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Frederick H. Dyer, Compendium of the War of the Rebellion: Regimental Histories 65 65 Browse Search
Elias Nason, McClellan's Own Story: the war for the union, the soldiers who fought it, the civilians who directed it, and his relations to them. 64 2 Browse Search
Robert Underwood Johnson, Clarence Clough Buell, Battles and Leaders of the Civil War: Volume 2. 63 1 Browse Search
Rebellion Record: a Diary of American Events: Documents and Narratives, Volume 7. (ed. Frank Moore) 59 3 Browse Search
Rebellion Record: a Diary of American Events: Documents and Narratives, Volume 5. (ed. Frank Moore) 57 3 Browse Search
George Meade, The Life and Letters of George Gordon Meade, Major-General United States Army (ed. George Gordon Meade) 55 7 Browse Search
Harper's Encyclopedia of United States History (ed. Benson Lossing) 51 3 Browse Search
Horace Greeley, The American Conflict: A History of the Great Rebellion in the United States of America, 1860-65: its Causes, Incidents, and Results: Intended to exhibit especially its moral and political phases with the drift and progress of American opinion respecting human slavery from 1776 to the close of the War for the Union. Volume II. 43 1 Browse Search
Heros von Borcke, Memoirs of the Confederate War for Independence 36 0 Browse Search
Southern Historical Society Papers, Volume 7. (ed. Reverend J. William Jones) 31 3 Browse Search
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Browsing named entities in The Photographic History of The Civil War: in ten volumes, Thousands of Scenes Photographed 1861-65, with Text by many Special Authorities, Volume 2: Two Years of Grim War. (ed. Francis Trevelyan Miller). You can also browse the collection for Frederick, Md. (Maryland, United States) or search for Frederick, Md. (Maryland, United States) in all documents.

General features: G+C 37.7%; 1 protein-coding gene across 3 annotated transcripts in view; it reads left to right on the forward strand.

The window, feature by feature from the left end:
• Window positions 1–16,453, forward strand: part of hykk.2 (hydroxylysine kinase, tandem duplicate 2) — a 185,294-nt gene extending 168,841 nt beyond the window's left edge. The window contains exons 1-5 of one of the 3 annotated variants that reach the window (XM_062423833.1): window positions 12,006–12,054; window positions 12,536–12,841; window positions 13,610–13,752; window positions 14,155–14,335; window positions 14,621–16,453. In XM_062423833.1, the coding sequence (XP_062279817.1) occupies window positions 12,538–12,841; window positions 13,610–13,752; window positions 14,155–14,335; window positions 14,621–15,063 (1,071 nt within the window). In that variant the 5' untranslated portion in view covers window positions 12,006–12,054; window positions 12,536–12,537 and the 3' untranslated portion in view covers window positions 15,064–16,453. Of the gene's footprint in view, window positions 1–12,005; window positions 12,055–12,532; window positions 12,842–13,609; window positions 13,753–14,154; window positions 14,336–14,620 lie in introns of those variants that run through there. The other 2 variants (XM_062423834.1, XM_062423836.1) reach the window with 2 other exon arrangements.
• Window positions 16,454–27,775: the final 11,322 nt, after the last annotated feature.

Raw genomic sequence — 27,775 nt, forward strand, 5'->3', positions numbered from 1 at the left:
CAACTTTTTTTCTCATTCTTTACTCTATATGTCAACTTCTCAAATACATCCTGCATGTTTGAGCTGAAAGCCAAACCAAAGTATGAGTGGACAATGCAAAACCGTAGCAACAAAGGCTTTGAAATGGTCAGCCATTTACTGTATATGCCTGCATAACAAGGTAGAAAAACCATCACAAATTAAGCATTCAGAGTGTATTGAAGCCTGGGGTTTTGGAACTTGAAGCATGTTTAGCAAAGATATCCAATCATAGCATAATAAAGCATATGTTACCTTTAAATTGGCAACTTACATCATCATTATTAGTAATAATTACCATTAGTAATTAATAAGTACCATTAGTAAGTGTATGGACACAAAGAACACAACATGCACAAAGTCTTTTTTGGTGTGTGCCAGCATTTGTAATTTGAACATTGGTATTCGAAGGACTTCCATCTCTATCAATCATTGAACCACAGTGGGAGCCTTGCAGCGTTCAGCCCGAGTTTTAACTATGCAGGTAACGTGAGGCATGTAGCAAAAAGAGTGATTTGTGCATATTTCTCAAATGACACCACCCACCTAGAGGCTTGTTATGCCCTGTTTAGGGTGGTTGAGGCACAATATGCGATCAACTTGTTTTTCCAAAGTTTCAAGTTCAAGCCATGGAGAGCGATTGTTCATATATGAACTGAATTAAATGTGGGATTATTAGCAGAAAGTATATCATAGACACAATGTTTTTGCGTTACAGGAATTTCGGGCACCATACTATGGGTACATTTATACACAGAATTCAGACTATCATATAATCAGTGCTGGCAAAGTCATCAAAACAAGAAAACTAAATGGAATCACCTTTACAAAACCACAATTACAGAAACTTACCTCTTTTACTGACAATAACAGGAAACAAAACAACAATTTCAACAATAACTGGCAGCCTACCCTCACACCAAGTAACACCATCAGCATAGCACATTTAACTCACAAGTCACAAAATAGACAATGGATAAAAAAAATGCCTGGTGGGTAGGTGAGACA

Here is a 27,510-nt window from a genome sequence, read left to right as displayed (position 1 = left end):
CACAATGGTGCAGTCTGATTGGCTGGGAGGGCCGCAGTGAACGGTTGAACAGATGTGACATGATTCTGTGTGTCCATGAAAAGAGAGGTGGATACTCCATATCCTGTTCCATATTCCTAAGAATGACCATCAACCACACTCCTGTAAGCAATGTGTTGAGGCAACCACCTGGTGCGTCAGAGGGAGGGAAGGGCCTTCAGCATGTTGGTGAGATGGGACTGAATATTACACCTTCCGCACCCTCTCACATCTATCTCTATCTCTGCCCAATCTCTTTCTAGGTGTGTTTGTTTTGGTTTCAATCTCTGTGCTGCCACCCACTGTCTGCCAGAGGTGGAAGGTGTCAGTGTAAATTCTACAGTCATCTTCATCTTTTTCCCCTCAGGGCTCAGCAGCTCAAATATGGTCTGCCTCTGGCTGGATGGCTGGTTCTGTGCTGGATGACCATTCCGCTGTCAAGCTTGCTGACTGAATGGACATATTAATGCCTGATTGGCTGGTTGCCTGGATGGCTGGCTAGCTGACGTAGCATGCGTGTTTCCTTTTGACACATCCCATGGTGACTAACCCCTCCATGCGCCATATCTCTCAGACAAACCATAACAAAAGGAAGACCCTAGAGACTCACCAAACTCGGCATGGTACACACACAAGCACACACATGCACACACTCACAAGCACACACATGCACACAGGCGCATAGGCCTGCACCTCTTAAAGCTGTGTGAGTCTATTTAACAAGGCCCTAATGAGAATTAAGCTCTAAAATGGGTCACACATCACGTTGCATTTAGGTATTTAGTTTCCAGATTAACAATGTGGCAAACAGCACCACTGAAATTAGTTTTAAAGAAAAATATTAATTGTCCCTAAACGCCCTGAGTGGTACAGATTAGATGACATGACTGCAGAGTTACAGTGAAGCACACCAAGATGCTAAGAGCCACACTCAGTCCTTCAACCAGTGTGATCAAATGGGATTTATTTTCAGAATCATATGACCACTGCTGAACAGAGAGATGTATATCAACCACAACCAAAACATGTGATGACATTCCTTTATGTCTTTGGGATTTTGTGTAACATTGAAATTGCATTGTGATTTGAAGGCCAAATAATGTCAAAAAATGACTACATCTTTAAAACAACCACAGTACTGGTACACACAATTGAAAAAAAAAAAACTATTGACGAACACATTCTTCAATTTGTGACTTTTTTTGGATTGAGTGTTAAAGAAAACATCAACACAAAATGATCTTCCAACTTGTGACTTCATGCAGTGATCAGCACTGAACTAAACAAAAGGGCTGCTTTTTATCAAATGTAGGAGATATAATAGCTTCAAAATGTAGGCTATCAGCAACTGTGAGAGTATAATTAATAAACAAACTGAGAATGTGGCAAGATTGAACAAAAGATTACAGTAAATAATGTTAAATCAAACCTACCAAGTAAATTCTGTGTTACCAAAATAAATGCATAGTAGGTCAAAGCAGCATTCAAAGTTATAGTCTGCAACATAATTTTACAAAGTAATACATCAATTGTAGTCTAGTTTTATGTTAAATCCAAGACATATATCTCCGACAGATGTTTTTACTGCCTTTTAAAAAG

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assurance issue, as he did, his Emancipation Proclamation. Lee's army, fifty thousand strong, had crossed the Potomac at Leesburg and had concentrated around Frederick, the scene of the Barbara Frietchie legend, only forty miles from Washington. When it became known that Lee, elated by his victory at Second Bull Run, had takenld John Brown. To conceal his purpose from the inhabitants he inquired along the route about the roads leading into Pennsylvania. It was from his march through Frederick that the Barbara Frietchie story took its rise. But there is every reason to believe that General Jackson never saw the good old lady, that the story is a myth,idently have no friends in this town. Colonel Douglas concludes, This is about the way he would have treated Barbara Frietchie. On the day after Jackson left Frederick he crossed the Potomac by means of a ford near Williamsport and on the 13th he reached Bolivar Heights. Harper's Ferry lies in a deep basin formed by Maryland He
ys after the battle of Gettysburg. Lincoln never ceased to regret that he had not gone in person to Gettysburg to push the pursuit of Lee. Not till July 5th did Meade put his army in motion to follow the Confederates, who had marched all afternoon and all night in the pouring rain, impeded with heavy trains of ammunition which might easily have been captured. Lee found the pontoon bridges which he had left at Falling Waters destroyed by a Federal raiding party sent by General French from Frederick, and drew up his army for the battle that he anticipated must be fought before recrossing the Potomac. Not till the night of July 13th did Meade determine upon an attack. Meanwhile Lee had gained the time necessary to repair his bridges and retreat into Virginia. Meade could not follow directly. Only after a long march through the neighborhood of Harper's Ferry did he get his army across. Before he could strike the Confederates again, Lee was strongly posted along the line of the Rapi